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NOTES AND QUERIES. [io s. xii. NOV. 27,


SPONGES (10 S. xii. 30). M.'s question I regret to say, I cannot answer, but I think that perhaps he or another may be interested in the following quotation from John Russell's ' Boke of Nurture, foloying Englondis gise, 1 which belongs to the earlier half of the fifteenth century. It is printed in ' The Babees Book l (E.E.T.S.), pp. 117-99 :

3eff youre souerayne wille to ]>e bathe, his body to wasche dene,

. . . .looke ye haue sponges, v or vj. ]>eron to

sytte or lene : looke "|>er be a gret sponge ]?er-on youre souerayne

to sytt ;

t>eron a shete & so he may bathe hym J>ere a fytte ; vndir his feete also a sponge, jiff ]?er be any to

putt ;

and alwey be sure of j>e dur, & se J>at he be shutt. A basyfi full in youre hand of herb is hote & fresche, & with a soft sponge in hand, his body j>at ye

wasche. Pp. 182-3.

Under the present heading the rest concerns us not. ST. SWITHIN.

In Sloane MS. 1977, in the British Museum (ff. 9b and 47 b), there are two examples of the use of the sponge for personal cleanliness, where the illumination of the text shows this household appliance about to be put to the face of a person in a recumbent position in bed. An account, by Canon Venables, of the sponge used in the Greek liturgical ritual, will be found in Smith and Cheetham's ' Dictionary of Christian Antiquities, 5 1880. Pliny (I. ii. 45) mentions three sorts of sponges, of which one, the Achilleum, was used for wiping tables, deleting writing and mistakes in paintings (the spongia deletilis, Suet., ' Aug.' 86, ' Calig.* 40), washing dishes, and other useful purposes (Mart., ' Apoph.' No. 144). See also Fosbroke, ' Ency. Antiq.,' 1843, vol. i. p. 372. J. HOLDEN MACMICHAEL.

The use of the sponge in Europe for domestic purposes is very old. It is mentioned in the ' Iliad * and ' Odyssey,* and in many other parts of classical litera- ture. A short account of some of the various ways in which the Greeks and Romans em- ployed sponges is given in Smith's ' Diet, of Antiquities J under the word ' Spongia.* EDWARD BENSLY.

Aberystwyth.

Much information upon sponges may be seen in Johnston's ' History of British Sponges and Lithophytes,' 1842, 8vo a work found on the shelves of all good reference libraries. WILLIAM JAGGARD.


" LE HOLE BOLE," HONEY LANE (10 S. xii. 348). Consult Prof. Skeat's 'Ety- mological Dictionary J under " holy "- ; and compare with the current expression "whole horse. n FRANK PENNY.


IKisaUotttotts.

NOTES ON BOOKS, &c.

A Dissertation upon Odd Numbers, particularly No. 7 and No. 9, by James Curtis, is one of the privately printed opuscula issued to members of the Sette of Odd Volumes, and will therefore be regarded by the discerning as well worth perusal. Mr. Curtis, who is " Franklyn to Ye Sette," read to them on April 27th of this year the paper here printed. It contains a good deal of the curious and entertaining lore which interests the man in the street as well as the mathematician. At the beginning of the present year we heard ill- luck prophesied because 1909 would not divide by anything. Our own pages have from time to time contained notes on numbers, and Mr. Curtis gives a useful bibliography of such references. Against the study of numbers as of mystic import it would be possible to quote Selden's ' Table Talk ' :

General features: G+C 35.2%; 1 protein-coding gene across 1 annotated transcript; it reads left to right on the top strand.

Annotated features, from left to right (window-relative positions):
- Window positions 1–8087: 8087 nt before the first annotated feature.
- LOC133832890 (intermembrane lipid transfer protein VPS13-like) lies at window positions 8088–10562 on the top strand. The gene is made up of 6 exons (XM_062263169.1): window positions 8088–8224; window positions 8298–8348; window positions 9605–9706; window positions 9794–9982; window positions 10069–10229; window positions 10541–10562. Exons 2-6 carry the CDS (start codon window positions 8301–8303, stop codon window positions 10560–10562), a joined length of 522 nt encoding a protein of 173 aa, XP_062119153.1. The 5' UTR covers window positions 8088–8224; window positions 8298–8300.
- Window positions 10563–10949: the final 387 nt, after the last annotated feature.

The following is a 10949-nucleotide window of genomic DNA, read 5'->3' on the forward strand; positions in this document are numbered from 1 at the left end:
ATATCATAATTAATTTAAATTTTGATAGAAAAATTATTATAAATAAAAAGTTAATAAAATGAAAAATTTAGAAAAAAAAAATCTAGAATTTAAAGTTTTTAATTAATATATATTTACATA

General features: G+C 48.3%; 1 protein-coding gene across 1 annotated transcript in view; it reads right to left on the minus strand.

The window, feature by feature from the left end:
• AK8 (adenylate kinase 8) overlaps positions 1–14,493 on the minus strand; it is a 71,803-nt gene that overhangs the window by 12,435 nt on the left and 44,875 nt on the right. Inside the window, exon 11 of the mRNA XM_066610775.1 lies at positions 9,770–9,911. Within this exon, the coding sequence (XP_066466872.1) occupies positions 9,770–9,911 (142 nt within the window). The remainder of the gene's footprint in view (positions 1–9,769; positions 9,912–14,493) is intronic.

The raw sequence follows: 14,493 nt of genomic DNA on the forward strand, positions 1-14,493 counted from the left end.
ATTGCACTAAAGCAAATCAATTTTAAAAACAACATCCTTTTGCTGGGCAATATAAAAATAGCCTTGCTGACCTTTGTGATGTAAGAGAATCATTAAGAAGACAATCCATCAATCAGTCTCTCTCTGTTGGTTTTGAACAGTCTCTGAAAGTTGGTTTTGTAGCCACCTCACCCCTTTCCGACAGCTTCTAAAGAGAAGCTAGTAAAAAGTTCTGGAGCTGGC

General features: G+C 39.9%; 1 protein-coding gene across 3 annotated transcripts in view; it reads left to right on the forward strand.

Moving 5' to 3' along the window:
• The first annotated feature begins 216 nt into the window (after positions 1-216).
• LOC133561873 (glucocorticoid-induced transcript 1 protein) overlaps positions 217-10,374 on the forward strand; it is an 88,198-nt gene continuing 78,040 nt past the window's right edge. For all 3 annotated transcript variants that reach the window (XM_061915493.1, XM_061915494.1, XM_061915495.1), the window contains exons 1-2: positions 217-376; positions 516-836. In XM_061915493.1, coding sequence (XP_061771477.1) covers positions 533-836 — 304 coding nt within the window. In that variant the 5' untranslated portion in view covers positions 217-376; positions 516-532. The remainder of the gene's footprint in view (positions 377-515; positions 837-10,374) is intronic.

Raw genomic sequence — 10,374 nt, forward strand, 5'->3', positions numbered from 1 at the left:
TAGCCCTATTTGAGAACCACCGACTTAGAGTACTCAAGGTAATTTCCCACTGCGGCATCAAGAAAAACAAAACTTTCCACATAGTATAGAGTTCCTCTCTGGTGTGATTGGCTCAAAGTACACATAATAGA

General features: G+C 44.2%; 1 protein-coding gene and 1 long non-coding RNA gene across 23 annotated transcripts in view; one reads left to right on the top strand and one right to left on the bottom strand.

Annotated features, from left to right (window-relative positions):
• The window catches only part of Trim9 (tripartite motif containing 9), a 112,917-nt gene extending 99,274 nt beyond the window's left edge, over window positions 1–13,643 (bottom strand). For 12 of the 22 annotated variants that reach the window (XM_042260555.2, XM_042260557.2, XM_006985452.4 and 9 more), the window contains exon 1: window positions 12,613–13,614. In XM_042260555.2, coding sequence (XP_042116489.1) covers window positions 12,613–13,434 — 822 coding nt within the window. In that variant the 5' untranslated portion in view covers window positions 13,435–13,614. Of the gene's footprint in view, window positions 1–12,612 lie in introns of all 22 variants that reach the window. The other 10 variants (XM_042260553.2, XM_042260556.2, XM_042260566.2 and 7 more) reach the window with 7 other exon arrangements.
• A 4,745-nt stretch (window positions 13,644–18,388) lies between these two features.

"All those mysterious things they observe in numbers come to nothing upon this very ground because number in itself is nothing, has nothing to do with nature, but is merely of human imposi- tion, a mere sound. For example, when I cry one o'clock, two o'clock, three o'clock, that is but man's division of time ; the time itself goes on, and it had been all one in nature if those hours had been called nine, ten, eleven. So when they say the seventh son is fortunate it means nothing for, if you count from the seventh backward, then the first is the seventh ; why is not he like- wise fortunate ? "

Something might be argued on more than one count against this passage, but it is sufficient to say that such beliefs and maxims concerning numbers as come to us in early days, whether superstitious or not, continue to influence us when we pretend that we have grown out of them.

When Johnson at five wrote the epitaph of the duck he trod on, he pointed out that

If it had lived it had been good luck, For it would have been an odd one. But there were thirteen of them, and may we not maintain that the victim of the future Doctor's foot was the thirteenth ; and so escaped the luck due to odd numbers ?

" Numero deus impare gaudet," and Mr. Curtis brings together much to glorify seven. In Ger- many, we believe, a " bad seven " is a bad wife, and the number is associated with the Devil as well as sacred things. " The Seven against Thebes" had a notable application at Oxford in the crew which rowed with seven men in 1843 and beat Cambridge, the "Septem contra Camum "; and we believe that the authors of ' Essays and Beviews ' were ungenerously called the " Septem contra Christum." A future commentator may, perhaps, find something symbolical in the sug-